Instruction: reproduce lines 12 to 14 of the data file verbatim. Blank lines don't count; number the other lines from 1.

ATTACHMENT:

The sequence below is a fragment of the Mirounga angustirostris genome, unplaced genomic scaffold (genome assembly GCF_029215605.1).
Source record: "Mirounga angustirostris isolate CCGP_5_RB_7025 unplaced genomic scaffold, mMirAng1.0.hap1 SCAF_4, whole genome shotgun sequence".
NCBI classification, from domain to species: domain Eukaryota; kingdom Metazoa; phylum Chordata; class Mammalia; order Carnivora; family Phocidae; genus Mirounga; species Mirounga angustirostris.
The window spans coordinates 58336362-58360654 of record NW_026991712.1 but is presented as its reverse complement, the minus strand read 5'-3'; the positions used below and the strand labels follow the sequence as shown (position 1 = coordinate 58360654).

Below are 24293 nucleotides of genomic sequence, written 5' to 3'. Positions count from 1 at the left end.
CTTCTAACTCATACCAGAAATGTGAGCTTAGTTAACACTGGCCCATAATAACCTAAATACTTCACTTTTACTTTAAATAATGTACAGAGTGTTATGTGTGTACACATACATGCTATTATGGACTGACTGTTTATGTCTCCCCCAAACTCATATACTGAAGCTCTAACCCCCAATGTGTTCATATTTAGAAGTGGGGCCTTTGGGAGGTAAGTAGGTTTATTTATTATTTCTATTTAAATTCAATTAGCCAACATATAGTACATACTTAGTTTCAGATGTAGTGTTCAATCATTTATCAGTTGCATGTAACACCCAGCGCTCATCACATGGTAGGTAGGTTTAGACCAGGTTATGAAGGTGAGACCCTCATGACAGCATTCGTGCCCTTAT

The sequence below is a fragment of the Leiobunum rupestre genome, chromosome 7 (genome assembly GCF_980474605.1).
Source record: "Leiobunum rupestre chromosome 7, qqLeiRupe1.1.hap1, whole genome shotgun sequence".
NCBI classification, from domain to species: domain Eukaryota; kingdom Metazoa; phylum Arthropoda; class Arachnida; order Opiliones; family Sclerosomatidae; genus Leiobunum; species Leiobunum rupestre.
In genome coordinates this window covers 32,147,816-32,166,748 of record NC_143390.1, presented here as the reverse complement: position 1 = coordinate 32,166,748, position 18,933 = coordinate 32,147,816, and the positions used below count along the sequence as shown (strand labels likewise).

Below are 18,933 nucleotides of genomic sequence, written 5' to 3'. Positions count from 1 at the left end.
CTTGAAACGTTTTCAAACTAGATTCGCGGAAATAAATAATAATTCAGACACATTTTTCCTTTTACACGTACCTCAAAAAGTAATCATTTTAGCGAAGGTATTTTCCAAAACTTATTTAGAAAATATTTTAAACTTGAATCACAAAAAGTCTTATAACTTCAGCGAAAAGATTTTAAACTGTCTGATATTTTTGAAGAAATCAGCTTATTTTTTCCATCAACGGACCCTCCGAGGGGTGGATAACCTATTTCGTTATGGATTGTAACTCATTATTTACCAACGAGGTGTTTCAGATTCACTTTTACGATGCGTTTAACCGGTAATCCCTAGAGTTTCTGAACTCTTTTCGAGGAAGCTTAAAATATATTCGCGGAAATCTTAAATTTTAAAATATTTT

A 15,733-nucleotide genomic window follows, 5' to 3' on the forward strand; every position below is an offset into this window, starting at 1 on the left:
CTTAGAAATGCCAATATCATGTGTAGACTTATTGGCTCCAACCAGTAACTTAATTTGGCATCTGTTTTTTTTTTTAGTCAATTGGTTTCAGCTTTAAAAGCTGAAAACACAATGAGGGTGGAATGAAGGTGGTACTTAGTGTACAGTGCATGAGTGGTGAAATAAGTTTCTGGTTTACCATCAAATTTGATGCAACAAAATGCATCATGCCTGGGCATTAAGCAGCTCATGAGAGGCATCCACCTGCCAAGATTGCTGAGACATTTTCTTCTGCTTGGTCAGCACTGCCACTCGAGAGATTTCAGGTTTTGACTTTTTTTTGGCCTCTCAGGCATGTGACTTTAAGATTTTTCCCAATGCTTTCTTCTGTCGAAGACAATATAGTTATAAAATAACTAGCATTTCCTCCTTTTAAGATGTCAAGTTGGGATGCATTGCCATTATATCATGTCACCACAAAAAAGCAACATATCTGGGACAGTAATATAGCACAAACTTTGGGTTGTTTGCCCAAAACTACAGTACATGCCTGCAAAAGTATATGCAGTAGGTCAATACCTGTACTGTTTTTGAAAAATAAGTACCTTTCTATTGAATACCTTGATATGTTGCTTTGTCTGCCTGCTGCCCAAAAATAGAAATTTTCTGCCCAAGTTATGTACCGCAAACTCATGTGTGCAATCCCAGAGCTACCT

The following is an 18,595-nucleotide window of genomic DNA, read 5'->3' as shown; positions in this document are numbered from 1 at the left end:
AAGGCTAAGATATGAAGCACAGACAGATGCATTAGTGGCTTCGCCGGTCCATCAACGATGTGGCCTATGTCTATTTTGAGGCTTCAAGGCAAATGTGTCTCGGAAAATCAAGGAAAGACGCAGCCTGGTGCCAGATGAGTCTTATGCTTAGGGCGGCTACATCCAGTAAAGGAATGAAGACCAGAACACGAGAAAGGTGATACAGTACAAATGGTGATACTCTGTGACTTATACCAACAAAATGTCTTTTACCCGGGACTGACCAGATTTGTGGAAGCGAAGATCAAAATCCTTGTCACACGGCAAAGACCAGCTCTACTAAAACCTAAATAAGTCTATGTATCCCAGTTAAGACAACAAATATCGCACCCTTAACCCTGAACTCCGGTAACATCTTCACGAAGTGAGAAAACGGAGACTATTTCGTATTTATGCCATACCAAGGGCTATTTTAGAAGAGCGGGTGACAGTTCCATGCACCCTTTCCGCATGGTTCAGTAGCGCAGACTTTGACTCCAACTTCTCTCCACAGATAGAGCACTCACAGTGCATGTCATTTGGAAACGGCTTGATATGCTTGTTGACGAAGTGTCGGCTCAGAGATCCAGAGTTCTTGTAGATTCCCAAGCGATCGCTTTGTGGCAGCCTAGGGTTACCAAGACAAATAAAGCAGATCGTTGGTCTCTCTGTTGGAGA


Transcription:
CTTGAAACGTTTTCAAACTAGATTCGCGGAAATAAATAATAATTCAGACACATTTTTCCTTTTACACGTACCTCAAAAAGTAATCATTTTAGCGAAGGTATTTTCCAAAACTTATTTAGAAAATATTTTAAACTTGAATCACAAAAAGTCTTATAACTTCAGCGAAAAGATTTTAAACTGTCTGATATTTTTGAAGAAATCAGCTTATTTTTTCCATCAACGGACCCTCCGAGGGGTGGATAACCTATTTCGTTATGGATTGTAACTCATTATTTACCAACGAGGTGTTTCAGATTCACTTTTACGATGCGTTTAACCGGTAATCCCTAGAGTTTCTGAACTCTTTTCGAGGAAGCTTAAAATATATTCGCGGAAATCTTAAATTTTAAAATATTTT

A 15,733-nucleotide genomic window follows, 5' to 3' on the forward strand; every position below is an offset into this window, starting at 1 on the left:
CTTAGAAATGCCAATATCATGTGTAGACTTATTGGCTCCAACCAGTAACTTAATTTGGCATCTGTTTTTTTTTTTAGTCAATTGGTTTCAGCTTTAAAAGCTGAAAACACAATGAGGGTGGAATGAAGGTGGTACTTAGTGTACAGTGCATGAGTGGTGAAATAAGTTTCTGGTTTACCATCAAATTTGATGCAACAAAATGCATCATGCCTGGGCATTAAGCAGCTCATGAGAGGCATCCACCTGCCAAGATTGCTGAGACATTTTCTTCTGCTTGGTCAGCACTGCCACTCGAGAGATTTCAGGTTTTGACTTTTTTTTGGCCTCTCAGGCATGTGACTTTAAGATTTTTCCCAATGCTTTCTTCTGTCGAAGACAATATAGTTATAAAATAACTAGCATTTCCTCCTTTTAAGATGTCAAGTTGGGATGCATTGCCATTATATCATGTCACCACAAAAAAGCAACATATCTGGGACAGTAATATAGCACAAACTTTGGGTTGTTTGCCCAAAACTACAGTACATGCCTGCAAAAGTATATGCAGTAGGTCAATACCTGTACTGTTTTTGAAAAATAAGTACCTTTCTATTGAATACCTTGATATGTTGCTTTGTCTGCCTGCTGCCCAAAAATAGAAATTTTCTGCCCAAGTTATGTACCGCAAACTCATGTGTGCAATCCCAGAGCTACCT